On February 9th 1961, The Beatles made the first of their 292 appearances at the now legendary Cavern Club in Liverpool. The Cavern Beatles are a tribute Beatles band fully endorsed and licensed by The Cavern Club, presenting a magical history tour through the works of the greatest ever pop music phenomenon.
Four costume changes and lighting scenes compliment the changes in musical complexity through Beatlemania, the psychedelic era of Sgt. Pepper, and the creative masterpieces of The White Album and Abbey Road.
The Cavern Beatles are one of only a handful of Beatles tributes worldwide that executes their entire show completely live with just the four musicians. The band’s cast members, as well as being talented instrumentalists and singers, are hugely dedicated Beatles fans, intent on recreating their individual character on stage and are widely regarded as being as close to the real thing as possible.
Race for Life is anything but a race. It’s a time to get together with friends and family and show cancer it won’t win. It’s not about being the fittest or the fastest, it’s about crossing the finish line any way you want. Beating cancer doesn’t take gold medal-winning athletes. It takes someone much more important; you.
Taking part in Race For Life costs just £14.99 for adults and £10 for children (under 6’s go free). Whether you take part because cancer has affected you or someone close to you, you’re motivated to beat it. That’s all you need.
If you would like to support Race For Life as a volunteer on the day, whatever time and skills you have to share, there is the perfect role for you. Bring your energy, smiles and passion to the party and you can help to join the fight against cancer.
For more information and to join the Race for Life visit raceforlife.org.
Introducing Caitlin, our facilitator for the Coliseum’s weekly Women’s Group in association with Jigsaw Homes.
How long have you worked at the Coliseum?
Two and a bit years.
What is your favourite production that you’ve seen at the Coliseum?
I really enjoyed the Community Partnerships event last year. It was brilliant seeing insightful, clever and beautiful shows from so many different community groups, and the pride and joy they had in taking over the main house to share their creations.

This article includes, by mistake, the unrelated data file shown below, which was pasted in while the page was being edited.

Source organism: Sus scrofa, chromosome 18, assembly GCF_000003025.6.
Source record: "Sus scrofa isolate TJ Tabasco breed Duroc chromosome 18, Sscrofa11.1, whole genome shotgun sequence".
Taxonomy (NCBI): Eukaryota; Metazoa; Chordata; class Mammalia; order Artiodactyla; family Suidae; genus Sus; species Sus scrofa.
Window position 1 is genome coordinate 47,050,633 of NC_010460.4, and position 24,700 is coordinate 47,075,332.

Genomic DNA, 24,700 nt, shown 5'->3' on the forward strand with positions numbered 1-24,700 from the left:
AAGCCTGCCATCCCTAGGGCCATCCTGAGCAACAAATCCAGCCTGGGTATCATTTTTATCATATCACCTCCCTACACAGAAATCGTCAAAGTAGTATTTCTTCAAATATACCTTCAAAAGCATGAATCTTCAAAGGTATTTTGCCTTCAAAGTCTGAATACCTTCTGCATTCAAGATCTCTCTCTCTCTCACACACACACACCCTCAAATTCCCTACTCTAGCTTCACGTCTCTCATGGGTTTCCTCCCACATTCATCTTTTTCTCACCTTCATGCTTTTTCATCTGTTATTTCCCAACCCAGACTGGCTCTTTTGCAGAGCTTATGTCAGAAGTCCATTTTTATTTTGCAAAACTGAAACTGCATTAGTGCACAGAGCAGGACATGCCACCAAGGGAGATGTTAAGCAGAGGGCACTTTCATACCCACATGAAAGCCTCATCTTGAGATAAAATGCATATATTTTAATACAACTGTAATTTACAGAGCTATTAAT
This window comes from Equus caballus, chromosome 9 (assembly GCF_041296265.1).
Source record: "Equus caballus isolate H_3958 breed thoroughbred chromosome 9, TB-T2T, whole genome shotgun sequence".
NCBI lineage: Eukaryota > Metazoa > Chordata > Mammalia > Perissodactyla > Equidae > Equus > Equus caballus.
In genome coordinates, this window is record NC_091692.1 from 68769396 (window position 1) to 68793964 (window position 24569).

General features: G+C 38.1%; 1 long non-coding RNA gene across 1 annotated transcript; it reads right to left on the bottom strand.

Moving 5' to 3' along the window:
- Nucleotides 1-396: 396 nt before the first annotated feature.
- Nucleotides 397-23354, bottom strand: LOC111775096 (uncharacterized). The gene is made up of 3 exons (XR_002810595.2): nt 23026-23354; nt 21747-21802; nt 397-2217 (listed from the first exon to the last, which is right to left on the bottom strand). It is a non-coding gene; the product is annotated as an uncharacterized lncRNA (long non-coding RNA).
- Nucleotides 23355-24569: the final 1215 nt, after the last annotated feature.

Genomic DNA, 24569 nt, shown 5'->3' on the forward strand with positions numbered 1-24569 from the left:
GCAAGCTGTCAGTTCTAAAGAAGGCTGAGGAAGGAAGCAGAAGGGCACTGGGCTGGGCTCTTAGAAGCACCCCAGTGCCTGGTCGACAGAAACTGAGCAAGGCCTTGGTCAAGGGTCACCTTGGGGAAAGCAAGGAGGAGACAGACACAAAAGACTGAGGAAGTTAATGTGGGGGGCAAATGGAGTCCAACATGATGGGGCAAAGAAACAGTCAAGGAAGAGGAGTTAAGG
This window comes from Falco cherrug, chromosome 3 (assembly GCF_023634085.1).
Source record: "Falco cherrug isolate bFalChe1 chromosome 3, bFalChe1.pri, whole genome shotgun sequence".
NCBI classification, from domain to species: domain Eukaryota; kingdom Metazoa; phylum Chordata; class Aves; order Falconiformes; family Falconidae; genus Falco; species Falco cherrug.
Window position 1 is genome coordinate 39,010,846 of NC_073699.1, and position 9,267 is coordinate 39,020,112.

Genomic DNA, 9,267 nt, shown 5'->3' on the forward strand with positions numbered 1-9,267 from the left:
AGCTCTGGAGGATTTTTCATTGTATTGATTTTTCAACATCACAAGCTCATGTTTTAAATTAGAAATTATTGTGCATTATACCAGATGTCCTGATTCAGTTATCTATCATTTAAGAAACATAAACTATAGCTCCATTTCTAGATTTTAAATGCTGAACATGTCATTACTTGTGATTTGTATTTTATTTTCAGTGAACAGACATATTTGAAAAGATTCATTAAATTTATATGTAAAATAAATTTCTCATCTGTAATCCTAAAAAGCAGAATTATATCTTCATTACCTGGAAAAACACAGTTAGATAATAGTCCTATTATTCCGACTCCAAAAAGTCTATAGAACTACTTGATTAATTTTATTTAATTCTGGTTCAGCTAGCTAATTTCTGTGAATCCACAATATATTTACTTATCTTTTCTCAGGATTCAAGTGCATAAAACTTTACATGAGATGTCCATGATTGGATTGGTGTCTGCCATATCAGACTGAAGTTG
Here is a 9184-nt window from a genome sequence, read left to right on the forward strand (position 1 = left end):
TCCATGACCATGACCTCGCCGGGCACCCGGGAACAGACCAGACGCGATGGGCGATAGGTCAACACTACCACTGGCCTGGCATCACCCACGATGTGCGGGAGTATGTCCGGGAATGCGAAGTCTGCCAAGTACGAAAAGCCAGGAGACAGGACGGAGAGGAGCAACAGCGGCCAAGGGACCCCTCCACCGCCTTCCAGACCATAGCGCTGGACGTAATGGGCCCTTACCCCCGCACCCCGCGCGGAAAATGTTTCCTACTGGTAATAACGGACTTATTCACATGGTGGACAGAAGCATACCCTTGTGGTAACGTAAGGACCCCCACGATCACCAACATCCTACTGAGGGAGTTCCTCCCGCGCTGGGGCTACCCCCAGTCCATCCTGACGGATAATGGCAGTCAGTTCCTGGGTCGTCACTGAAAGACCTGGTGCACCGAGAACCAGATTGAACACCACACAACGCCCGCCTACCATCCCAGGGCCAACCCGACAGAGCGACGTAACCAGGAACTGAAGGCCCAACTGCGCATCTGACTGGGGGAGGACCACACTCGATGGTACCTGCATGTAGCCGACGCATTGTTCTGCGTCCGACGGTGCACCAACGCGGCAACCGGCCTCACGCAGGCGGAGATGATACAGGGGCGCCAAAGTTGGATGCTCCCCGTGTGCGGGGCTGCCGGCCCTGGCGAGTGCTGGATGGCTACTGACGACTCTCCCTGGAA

What is your favourite aspect of working at the Coliseum?
It’s hard to pick one! I absolutely love my role. The ladies I get to work with are a huge part of this – they are so brilliantly creative and throughout my time working here I’ve got to know them really well. It’s lovely being able to come up with projects together and we make shows and installations that interest them, that develop new creative skills, and that question and adapt well known stories. I also love being part of the amazing Learning and Engagement team who are always really supportive and inspire me to think differently about my work.
What are you currently working on?
This term we’ve been looking at the story of Hansel and Gretel – we’ve explored different characters, themes, and how we might adapt the story for a modern audience. As well as discussion and storytelling we’ve been doing lots of visual arts – in particular how we can create the fairytale world that the story takes place in, and have nearly finished creating a mini installation to showcase our work. We’ve even built a model gingerbread house.
What are you currently looking forward to?
I’m looking forward to sharing our work with an audience. I also can’t wait to start a new project next term inspired by Lotte Reiniger who created the most beautiful animations in the 1920s and 30s.
Can you tell us an interesting fact about yourself?
I’m currently making a show about astrophysics and the discoverer of dark matter, Vera Rubin.
We’re always on the lookout for friendly and reliable people to join our team of Customer Experience Volunteers, who help to look after our audiences from greeting them in the foyer, to selling programmes and ice creams, taking them to their seats and much more.
Customer Experience Volunteers must be 18+ and able to commit to a minimum of three months volunteering with us. No experience is needed as full training is provided.
Click here to learn more about becoming an Oldham Coliseum Theatre Customer Experience Volunteer or contact Heather Shaw, House Manager, by phone on 0161 785 7021 or email email@example.com.
Oldham Coliseum Theatre gratefully acknowledges funding from: